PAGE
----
The UK’s broadcast regulator has opened seven investigations into the due impartiality of Kremlin-funded TV station RT (formerly Russia Today).
Ofcom said its decision follows a “significant increase” in the number of RT programmes warranting concern in the past month, in the wake of the poisoning of ex-Russian spy Sergei Skripal and his daughter Yulia.
- April 16, 2019
- April 15, 2019
- April 8, 2019
The pair were found unconscious in Salisbury on 4 March. The UK Government has condemned the incident as an “unlawful use of force” by Russia against the UK.
Russia has denied any involvement in the nerve agent attack, but UK MPs have called for Prime Minister Theresa May to take action against RT.
In a parliamentary debate last month, Labour former minister Chris Bryant asked: “Can we just stop Russia Today just broadcasting its propaganda in this country?”
In response, on 12 March, Ofcom said it would consider the implications of the incident and subsequent events for the broadcast licence of RT.
It has now been monitoring the RT service “intensively” for the past month and found potential breaches of due impartiality on two news programmes on 18 March and 30 March.
The five other potential breaches were on two editions of Sputnik, the weekly show presented by George Galloway, two editions of Crosstalk, the channel’s flagship debate programme hosted by US journalist Peter Lavelle, and Worlds Apart with Oksana Boyko, all between 17 March and 16 April.
The regulator said it will announce the outcome of its investigations as soon as possible.
The seven new investigations are further to an existing probe relating to former First Minister of Scotland Alex Salmond’s chat show and “audience tweets” used during the programme.
Ofcom has provisionally found the tweets were not sent by audience members, in a potential breach of rules on due accuracy.
Until recently, Ofcom said, the overall compliance record of TV Novosti, which holds the licence for RT, had not been materially out of line with other broadcasters.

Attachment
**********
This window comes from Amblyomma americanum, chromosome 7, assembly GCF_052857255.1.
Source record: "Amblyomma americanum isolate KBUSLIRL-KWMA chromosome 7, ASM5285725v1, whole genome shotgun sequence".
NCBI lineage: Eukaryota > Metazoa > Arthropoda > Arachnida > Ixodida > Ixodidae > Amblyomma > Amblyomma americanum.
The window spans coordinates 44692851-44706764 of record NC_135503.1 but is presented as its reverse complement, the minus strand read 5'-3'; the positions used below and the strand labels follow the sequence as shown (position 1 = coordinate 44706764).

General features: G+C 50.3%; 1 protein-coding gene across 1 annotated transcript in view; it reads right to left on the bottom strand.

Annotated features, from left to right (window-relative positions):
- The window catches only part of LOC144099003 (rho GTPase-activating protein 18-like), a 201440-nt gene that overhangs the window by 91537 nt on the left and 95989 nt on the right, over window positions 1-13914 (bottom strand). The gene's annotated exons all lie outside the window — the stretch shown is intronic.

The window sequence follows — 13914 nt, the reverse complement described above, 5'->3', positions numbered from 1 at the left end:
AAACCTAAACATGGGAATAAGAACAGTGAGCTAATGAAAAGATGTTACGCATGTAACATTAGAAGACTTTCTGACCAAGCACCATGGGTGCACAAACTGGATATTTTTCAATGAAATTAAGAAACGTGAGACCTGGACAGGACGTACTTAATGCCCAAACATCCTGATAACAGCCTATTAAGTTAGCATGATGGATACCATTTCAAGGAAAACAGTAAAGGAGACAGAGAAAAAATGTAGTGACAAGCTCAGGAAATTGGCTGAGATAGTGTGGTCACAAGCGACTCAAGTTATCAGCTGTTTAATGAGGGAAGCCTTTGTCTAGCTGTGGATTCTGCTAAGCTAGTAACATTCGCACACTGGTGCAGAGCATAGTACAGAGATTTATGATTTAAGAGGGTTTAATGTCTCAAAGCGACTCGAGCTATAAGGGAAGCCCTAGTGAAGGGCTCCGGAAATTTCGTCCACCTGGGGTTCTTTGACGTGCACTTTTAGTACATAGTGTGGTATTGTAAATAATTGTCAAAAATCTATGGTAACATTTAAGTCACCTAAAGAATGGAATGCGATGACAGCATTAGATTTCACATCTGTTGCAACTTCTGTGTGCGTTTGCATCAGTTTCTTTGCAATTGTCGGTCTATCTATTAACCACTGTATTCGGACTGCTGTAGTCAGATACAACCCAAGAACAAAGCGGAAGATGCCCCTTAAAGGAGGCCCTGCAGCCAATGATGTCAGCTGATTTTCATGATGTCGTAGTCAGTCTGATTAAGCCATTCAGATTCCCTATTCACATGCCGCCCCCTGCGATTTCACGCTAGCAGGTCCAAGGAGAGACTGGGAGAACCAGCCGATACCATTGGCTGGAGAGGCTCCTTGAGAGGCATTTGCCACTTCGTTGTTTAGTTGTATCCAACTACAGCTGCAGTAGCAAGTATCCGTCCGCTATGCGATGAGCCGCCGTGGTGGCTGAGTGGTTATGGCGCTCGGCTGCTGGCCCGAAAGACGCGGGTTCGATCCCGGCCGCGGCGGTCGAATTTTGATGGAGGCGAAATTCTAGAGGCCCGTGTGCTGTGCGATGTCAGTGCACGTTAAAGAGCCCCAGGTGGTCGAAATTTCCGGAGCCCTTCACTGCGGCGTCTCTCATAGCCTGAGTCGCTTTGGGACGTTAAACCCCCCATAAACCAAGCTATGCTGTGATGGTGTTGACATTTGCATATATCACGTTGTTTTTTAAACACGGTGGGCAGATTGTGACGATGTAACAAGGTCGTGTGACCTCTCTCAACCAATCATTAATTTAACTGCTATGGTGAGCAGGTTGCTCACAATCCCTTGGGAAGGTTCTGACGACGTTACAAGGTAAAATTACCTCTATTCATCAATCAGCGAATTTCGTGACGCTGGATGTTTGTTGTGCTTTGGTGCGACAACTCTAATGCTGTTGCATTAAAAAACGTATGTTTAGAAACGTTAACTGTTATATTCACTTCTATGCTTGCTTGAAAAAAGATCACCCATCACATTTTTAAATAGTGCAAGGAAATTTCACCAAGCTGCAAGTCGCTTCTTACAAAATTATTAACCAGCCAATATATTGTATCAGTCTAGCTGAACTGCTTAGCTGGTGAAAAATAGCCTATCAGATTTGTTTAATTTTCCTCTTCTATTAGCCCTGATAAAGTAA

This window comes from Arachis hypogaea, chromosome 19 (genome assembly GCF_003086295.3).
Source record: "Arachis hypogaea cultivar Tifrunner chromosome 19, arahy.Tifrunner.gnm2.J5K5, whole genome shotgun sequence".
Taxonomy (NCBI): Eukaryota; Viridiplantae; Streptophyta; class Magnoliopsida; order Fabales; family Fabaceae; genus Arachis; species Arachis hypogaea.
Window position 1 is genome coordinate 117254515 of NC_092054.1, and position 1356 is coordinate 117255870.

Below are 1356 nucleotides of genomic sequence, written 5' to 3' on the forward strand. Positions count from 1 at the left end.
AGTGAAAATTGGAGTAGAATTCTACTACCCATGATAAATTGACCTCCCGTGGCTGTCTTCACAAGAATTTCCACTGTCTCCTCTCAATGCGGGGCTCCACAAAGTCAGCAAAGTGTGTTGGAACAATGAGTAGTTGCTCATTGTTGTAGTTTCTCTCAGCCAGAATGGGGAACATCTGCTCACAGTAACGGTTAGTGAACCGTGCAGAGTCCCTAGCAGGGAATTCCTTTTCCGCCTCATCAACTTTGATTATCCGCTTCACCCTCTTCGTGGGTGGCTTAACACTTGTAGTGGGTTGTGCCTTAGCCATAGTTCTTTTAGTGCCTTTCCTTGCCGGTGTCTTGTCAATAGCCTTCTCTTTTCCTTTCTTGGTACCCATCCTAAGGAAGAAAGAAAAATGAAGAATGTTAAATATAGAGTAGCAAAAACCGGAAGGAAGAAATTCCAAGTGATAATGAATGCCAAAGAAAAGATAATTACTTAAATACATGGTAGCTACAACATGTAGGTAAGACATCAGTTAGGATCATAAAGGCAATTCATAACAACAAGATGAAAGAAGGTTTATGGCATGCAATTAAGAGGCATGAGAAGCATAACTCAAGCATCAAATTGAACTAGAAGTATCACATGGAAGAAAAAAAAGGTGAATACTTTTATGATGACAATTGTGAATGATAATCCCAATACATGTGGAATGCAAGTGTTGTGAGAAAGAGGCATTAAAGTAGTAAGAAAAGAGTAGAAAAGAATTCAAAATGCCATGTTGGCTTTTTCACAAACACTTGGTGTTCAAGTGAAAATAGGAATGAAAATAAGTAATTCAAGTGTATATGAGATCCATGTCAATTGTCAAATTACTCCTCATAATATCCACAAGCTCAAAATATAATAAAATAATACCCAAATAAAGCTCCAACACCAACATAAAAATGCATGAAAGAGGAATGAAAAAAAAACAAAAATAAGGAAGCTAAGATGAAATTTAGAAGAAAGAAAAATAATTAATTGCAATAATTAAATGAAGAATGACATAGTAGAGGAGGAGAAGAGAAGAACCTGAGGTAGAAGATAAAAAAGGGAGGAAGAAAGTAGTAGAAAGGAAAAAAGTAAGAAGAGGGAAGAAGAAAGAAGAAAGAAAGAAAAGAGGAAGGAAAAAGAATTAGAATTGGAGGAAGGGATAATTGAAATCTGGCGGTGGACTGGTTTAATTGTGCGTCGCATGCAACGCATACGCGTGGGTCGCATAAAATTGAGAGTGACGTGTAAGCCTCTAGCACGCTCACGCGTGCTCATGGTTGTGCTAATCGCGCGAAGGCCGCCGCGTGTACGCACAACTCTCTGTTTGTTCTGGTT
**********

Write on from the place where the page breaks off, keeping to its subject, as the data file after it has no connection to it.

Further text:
TV Novosti has had a total of 15 breaches of the broadcasting code since 4 May 2012, including eight breaches of the rules on due impartiality, which Ofcom said was “not an unusually high number”.
If Ofcom finds the broadcaster is not “fit and proper”, it could revoke RT’s licence until the channel remedies the issues which made it unfit to broadcast.
RT provides a Russian perspective on UK and global news for UK audiences and has an average audience of 3,400 at any given point during the day.
It has an average weekly reach of 1.06 per cent of adults, according to figures from the Broadcasting Audience Research Board.
In response to the MPs’ debate last month, RT released a statement saying: “It is regrettable to see RT so quickly proposed to be sacrificed as a political pawn, in one fell swoop doing away with any concept of press freedom in the UK.
“RT serves a valuable role in completing the picture of news for its audience, and it has received multiple awards for its journalism.”
It added: “We are proud to have a better record with Ofcom than most other UK broadcasters, and any curtailment of RT will ultimately be to the detriment of the British public.
“It is they who have been turning to RT for years for coverage of vital yet neglected stories and voices, including those of the many MPs and other UK public figures who have been shut out of public discourse by the mainstream media.”
In a statement in response to the ruling, an RT spokesperson said: “This was a notable and worrying example of Ofcom’s orchestration of the media in this matter by publicising, without notice to RT, its provisional findings for its decision in this case in a statement made on 18 April.
“This was before it had heard, let alone had time to consider, RT’s representations on its Preliminary View.
“This gives rise to grave concern over the fairness of Ofcom’s process and agenda. The concern is heightened as Ofcom is using powers that exist for protection against serious matters to find in breach this trivial teething problem – a real sledgehammer to crack a nut.”
Picture: Reuters/Sergei Karpukhin